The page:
In January 2006, Fairmont (CP Hotels) sold out for $3.8 billion to Saudi Prince Alwaleed bin Talal bin Abdulaziz Alsaud - listed by Forbes magazine as the 5th richest person in the world. 

In December 2002, Al-Waleed donated $27 million to a Saudi Government telethon raising money for the families of Palestinian suicide bombers - interesting because he maintains a pro-American stance and in 2005 donated $20 million each to both Harvard University and Georgetown University!



Alcan - (which was simply an abbreviation of Alumnium Canada), was on of the largest Canadian mining and metal fabrication companies in Canada - up until May 2007 when the giant American company Alcoa - (which is an abbreviation of Aluminium company of america) expressed interest in taking it over.

May 2007 ALCOA in the U.S. launched a $27 billion hostile bid for Alcan Canada

Alcan's website said May 7th (2007) 
"Alcan Inc. today announced that it has received from Alcoa notice of intent to file an unsolicited offer to acquire all of the outstanding shares of Alcan for US $58.60 in cash and 0.4108 of a share of Alcoa common stock for each outstanding common share of Alcan.     Consistent with its obligations and focus on delivering value to
shareholders, Alcan's Board of Directors will consider the proposal..."

the Financial Post said May 9th
What does a Alcan-Alcoa merger mean for Canadians?

posted by Jonathan Ratner
on the FP Blog
Ratner says
"A merger of Alcan Inc. and Alcoa Inc. would create a new company with headquarters shared between Montreal and New York, Alcoa Inc. ALCOA CEO Alain Belda said Monday, adding that he would split his time at both locations. “We will center our primary business in Montreal,” he said in an interview on the company’s Web site. Mr. Belda said the Canadian division will be the largest company in Canada with about US$32-billion in sales. He also plans for Canada to be the centre for the company’s research and development business."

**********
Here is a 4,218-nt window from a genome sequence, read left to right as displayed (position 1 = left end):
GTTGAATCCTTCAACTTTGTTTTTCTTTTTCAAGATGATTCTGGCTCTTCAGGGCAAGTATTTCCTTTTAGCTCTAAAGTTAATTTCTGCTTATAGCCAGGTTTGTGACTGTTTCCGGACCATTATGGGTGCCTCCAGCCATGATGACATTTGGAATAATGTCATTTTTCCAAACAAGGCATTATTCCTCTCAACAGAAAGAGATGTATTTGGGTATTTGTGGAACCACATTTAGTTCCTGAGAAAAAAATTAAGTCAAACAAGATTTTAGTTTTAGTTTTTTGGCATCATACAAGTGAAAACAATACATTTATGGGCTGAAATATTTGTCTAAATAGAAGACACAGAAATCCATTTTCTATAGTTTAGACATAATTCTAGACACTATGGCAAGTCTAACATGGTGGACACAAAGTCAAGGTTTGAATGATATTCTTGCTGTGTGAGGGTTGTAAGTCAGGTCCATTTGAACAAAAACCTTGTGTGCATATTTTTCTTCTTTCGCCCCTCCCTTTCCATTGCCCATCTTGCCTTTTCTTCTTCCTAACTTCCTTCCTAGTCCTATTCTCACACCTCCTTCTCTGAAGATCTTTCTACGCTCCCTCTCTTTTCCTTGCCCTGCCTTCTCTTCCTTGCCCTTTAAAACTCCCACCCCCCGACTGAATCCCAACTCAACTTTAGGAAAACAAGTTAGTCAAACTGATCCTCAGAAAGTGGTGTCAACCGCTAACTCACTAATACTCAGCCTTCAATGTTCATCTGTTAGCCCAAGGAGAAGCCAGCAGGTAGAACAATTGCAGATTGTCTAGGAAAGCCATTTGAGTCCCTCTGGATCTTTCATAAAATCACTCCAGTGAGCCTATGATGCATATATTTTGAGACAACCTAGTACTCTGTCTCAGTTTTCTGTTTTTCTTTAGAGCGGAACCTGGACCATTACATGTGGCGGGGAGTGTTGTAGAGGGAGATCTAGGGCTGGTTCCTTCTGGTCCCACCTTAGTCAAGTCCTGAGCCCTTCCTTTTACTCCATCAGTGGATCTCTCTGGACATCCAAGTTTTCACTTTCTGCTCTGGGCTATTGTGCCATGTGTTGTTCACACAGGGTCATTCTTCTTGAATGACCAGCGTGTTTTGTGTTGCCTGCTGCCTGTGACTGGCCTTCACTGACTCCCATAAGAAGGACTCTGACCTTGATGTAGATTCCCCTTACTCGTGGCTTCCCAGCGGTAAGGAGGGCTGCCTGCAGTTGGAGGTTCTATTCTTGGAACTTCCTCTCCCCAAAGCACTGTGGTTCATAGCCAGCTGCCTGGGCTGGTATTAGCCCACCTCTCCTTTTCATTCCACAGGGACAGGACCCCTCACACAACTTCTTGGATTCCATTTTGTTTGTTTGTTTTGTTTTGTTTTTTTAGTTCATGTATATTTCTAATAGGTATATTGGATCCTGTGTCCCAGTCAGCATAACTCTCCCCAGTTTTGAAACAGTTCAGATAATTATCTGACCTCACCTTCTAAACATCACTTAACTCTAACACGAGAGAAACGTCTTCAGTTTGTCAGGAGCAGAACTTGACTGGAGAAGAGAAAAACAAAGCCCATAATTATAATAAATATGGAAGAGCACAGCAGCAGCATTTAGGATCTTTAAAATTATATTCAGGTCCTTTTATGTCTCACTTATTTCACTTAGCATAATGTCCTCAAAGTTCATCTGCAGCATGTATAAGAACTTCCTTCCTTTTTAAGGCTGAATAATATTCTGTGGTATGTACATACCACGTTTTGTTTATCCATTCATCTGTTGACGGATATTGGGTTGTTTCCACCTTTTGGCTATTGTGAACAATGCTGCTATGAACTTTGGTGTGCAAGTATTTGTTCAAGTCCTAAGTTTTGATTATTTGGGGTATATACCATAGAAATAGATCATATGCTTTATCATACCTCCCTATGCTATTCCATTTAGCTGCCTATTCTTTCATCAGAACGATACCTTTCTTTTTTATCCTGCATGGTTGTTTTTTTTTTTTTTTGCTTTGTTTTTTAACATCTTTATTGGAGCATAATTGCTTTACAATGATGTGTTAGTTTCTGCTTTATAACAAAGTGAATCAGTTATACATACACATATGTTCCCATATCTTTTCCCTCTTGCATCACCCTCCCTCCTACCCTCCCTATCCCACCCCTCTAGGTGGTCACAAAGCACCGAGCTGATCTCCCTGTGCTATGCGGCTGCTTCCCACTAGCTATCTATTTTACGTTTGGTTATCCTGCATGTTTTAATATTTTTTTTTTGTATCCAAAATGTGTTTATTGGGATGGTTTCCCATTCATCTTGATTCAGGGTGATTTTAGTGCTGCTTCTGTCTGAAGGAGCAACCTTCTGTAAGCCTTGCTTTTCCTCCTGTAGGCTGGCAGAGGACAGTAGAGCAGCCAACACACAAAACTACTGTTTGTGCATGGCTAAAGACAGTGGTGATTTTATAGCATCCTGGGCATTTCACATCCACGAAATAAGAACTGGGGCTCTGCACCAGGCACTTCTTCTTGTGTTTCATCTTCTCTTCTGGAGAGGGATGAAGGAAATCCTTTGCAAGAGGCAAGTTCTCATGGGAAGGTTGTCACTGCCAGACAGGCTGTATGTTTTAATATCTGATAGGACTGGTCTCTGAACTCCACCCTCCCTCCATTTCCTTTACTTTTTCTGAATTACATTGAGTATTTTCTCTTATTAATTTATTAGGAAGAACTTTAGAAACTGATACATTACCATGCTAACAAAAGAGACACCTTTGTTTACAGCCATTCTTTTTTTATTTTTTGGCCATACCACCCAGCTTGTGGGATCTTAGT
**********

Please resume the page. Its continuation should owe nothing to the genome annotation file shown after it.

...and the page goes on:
International opinion of Canada's attractiveness as an FDI destination

International opinion of Canada's attractiveness as an FDI destination

In 2003 several unlucky bad things happened to Canada which caused our country to be unattractive to foreign investors


Canada losing Ground in Foreign Investment" is the title of a Toronto Star article by Rob Ferguson in the fall of 2003

The key point is that Canada appears to be losing favour with foreign companies who are more interested in emerging markets in China, Mexico and India.

The study which made these conclusions was by global management consulting firm A.T. Kearney Inc. www.atkearney.com

If you check the  www.atkearney.com site you can read parts of the report titled "Foreign Direct Investment Confidence Index, September 2003"

The Press Release section on the  www.atkearney.com site says
"WASHINGTON, D.C. (September 17, 2003) — China has  widened its lead over the U.S. and other investment destinations worldwide as the most preferred location for  foreign direct investment, according to the latest Foreign Direct Investment Confidence Index®, based on an annual survey of executives from the world's largest companies conducted by  global management consulting firm A.T. Kearney. Global executives indicated a greater future likelihood to invest in emerging markets than in industrialized countries. For the first time since 1998, a majority of the top 10 destinations most attractive to corporate investors are emerging markets, including China, Mexico, Poland, India, Russia and Brazil. Emerging markets were rated most attractive for offshoring IT and business processes and also for first-time investments. Four developed markets — France, Italy, Canada and Australia — dropped out of the top 10 most attractive FDI destinations this year."

 * several other circumstances claim to be "the largest engineering project in the world" such as

The Three Gorges Project in China
the new Chek Lap Kok airport in Hong Kong
the 2,400 mile MacKenzie Valley gas pipeline
the Chunnel from England to France

however in terms of the amount of real estate involved and distance covered, nothing could compared to the CPR which